- A few women have come forward saying that imagery of their bodies and faces were used for a body-positive beach ad in Spain without their consent—including a survivor shown topless post-single mastectomy.
- Now, the campaign creator has apologized and is trying to make amends by divvying up any money made between the women equally.
- The message behind the ad was wonderful, showing that women of all shapes, sizes and colors—along with cancer survivors—can be beautiful and proud of their bodies out in public. The featured women approve of the sentiment—they just wished they were asked first.
- Beauty can be found in all forms. No one is perfect, and we need to learn to be proud of our battle wounds. Especially after beating a disease that is trying to take us down.
British cancer survivor Juliet FitzPatrick, 60, says that the woman could have been “based on her,” but it wasn’t her body, as Juliet has had both breasts removed, not just one. However, her face looked very similar, therefore she thinks one of her photos inspired that specific woman in the poster art.Read More
Ami Barwell, the photographer who took Juliet’s photo in question, thinks that the artist used the woman’s body from another one of her pictures. “I think that the person who created the art has gone through my gallery and pieced them together,” Ami told the BBC.
British models Sian Green-Lord and Nyome Nicholas-Williams said that their images were used as well. Another woman even said her prosthetic leg “had been edited out” of the picture they used of her.
Arte Mapache, the campaign’s creator, indeed admitted and apologized for using the women’s images without their permission.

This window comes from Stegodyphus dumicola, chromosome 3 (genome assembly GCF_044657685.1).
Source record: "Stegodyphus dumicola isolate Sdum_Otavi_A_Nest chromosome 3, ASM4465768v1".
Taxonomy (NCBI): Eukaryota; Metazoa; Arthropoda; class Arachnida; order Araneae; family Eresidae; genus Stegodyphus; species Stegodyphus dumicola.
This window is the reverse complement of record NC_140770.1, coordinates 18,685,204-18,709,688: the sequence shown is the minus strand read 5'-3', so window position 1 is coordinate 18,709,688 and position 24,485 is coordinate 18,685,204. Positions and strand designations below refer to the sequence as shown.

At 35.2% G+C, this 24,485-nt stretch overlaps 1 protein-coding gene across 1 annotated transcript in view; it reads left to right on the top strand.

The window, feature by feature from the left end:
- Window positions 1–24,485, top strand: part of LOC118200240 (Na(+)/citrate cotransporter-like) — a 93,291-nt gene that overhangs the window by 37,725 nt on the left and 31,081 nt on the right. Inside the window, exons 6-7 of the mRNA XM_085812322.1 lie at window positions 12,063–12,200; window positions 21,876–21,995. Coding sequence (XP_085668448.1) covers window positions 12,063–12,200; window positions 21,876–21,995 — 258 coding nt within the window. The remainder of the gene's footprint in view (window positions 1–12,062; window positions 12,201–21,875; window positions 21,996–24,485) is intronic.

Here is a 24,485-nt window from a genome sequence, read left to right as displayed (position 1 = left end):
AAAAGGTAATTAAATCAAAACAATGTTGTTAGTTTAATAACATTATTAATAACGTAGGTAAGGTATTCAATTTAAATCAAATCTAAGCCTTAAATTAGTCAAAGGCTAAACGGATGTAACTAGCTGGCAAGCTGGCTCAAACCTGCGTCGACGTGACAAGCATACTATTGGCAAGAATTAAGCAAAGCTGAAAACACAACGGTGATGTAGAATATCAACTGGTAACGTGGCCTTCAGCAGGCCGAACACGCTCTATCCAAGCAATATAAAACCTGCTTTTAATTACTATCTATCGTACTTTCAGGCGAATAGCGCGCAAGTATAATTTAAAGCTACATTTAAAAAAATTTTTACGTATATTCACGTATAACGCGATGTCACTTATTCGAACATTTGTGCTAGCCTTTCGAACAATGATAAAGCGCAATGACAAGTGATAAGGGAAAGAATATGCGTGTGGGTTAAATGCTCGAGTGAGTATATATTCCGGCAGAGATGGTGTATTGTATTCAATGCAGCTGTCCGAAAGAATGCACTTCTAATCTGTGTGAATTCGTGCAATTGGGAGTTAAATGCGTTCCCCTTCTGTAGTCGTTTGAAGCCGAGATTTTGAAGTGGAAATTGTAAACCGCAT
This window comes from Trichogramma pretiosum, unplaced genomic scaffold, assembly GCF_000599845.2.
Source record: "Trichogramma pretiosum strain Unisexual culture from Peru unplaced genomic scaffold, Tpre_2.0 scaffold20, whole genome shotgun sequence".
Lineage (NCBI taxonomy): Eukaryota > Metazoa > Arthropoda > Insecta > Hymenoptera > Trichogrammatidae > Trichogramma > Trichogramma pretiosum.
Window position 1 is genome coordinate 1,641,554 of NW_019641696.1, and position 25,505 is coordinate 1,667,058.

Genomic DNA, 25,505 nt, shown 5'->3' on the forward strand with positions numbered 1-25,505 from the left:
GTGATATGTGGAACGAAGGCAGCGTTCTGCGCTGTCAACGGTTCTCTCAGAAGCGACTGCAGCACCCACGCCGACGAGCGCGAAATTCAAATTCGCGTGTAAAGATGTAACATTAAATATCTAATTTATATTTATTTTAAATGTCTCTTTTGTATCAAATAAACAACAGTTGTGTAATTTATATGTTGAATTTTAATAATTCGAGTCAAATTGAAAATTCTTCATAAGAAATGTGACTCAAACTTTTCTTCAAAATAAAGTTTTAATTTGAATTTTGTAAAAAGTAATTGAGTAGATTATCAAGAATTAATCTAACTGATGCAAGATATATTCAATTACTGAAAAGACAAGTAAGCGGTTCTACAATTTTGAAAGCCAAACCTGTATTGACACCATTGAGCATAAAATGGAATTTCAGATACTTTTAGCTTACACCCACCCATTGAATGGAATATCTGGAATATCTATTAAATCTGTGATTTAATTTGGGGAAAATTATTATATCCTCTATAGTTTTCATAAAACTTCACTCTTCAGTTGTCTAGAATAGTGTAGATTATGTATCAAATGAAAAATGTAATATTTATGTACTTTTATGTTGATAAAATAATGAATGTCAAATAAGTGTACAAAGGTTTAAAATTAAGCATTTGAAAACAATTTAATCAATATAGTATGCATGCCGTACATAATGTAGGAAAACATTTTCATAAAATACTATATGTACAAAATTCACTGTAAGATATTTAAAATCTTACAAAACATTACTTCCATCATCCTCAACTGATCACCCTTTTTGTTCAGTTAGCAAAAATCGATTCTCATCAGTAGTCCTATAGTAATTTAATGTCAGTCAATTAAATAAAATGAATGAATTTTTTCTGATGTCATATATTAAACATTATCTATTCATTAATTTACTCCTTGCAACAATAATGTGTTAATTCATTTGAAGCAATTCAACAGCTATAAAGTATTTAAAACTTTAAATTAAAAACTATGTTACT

“Given the – justified – controversy over the image rights in the illustration, I have decided that the best way to make amends for the damages that may have resulted from my actions is to share out the money I received for the work and give equal parts to the people in the poster,” the female artist said.
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“I hope to be able to solve all this as soon as possible, I accept my mistakes and that is why I am now trying to repair the damage caused,” she added.
Spain’s Women’s Institute praised the campaign, which targeted “fatphobia, hatred and the questioning of non-normative bodies – particularly those of women, something that’s most prevalent in the summertime.”
Although the women approve of the sentiment behind the mission, they just wish they would have been contacted from the start. Hopefully now they at least make some money to make up for any damage caused. Win win!
Body Positivity After Cancer
There has been a major movement the last couple of years praising all shapes, colors, and sizes of women’s bodies. This is particularly important for cancer survivors as well, especially breast cancer survivors who have had one or both of their breasts removed.
SurvivorNetTV Presents ‘SN & You – Body Image Embracing Your Body’
Cancer can be brutal to the human body. Along with dealing with the physical side effects of chemotherapy and other treatments, there are also the emotional blows that women—and men—suffer from losing their hair, organs and other body parts, along with the scarring that comes with it.
My Confidence Was Destroyed: Dealing With Body Image During Cancer Treatment
Beauty can be found in all forms. No one is perfect, and we need to learn to be proud of our battle wounds. Especially after beating a disease that is trying to take us down.